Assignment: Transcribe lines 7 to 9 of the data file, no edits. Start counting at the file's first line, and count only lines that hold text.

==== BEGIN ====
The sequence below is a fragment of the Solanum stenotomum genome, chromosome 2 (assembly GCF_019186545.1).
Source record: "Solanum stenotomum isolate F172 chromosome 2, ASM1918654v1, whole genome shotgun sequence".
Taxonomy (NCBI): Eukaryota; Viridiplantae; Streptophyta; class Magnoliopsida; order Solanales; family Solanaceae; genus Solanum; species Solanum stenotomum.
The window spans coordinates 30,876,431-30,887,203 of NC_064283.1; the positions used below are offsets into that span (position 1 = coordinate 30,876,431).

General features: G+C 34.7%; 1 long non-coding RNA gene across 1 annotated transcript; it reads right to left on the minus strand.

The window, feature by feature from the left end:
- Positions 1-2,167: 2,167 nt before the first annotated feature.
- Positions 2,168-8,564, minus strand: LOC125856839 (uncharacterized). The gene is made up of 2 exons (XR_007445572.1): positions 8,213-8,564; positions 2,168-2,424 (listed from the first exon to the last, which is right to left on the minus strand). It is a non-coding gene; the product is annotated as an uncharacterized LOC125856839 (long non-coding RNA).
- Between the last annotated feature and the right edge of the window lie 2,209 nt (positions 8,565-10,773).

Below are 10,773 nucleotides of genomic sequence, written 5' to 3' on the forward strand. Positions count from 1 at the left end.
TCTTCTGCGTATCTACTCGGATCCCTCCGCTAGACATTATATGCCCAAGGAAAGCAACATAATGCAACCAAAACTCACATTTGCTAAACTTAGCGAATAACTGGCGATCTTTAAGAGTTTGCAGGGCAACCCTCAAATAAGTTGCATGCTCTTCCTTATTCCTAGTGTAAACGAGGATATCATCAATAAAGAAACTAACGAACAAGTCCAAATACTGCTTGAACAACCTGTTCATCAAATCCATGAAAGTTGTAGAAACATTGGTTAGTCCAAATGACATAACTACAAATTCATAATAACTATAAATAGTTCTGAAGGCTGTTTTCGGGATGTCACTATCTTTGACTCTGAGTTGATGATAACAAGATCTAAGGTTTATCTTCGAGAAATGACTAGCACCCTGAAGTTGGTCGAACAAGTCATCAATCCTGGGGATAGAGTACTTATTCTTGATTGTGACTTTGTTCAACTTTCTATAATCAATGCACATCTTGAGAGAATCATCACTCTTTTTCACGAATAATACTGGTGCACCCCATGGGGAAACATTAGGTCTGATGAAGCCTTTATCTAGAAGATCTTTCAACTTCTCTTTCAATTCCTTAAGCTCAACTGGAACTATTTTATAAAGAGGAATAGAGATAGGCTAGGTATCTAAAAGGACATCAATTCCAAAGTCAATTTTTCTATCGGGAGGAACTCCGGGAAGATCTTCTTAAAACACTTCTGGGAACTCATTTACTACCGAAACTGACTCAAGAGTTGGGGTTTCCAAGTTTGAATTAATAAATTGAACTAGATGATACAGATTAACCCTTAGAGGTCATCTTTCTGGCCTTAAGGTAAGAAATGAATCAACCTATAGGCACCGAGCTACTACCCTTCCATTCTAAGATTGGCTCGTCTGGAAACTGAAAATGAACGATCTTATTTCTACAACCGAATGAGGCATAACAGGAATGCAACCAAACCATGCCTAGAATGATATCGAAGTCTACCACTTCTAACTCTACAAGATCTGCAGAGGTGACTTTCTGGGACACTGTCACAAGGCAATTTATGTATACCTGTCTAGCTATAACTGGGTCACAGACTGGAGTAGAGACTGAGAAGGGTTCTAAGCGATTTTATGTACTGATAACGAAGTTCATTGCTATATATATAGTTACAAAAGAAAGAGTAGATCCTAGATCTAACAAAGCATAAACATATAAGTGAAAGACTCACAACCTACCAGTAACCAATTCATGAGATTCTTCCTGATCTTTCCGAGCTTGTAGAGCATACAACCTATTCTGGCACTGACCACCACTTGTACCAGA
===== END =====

- Positions 1-2,167: 2,167 nt before the first annotated feature.
- Positions 2,168-8,564, minus strand: LOC125856839 (uncharacterized). The gene is made up of 2 exons (XR_007445572.1): positions 8,213-8,564; positions 2,168-2,424 (listed from the first exon to the last, which is right to left on the minus strand). It is a non-coding gene; the product is annotated as an uncharacterized LOC125856839 (long non-coding RNA).
- Between the last annotated feature and the right edge of the window lie 2,209 nt (positions 8,565-10,773).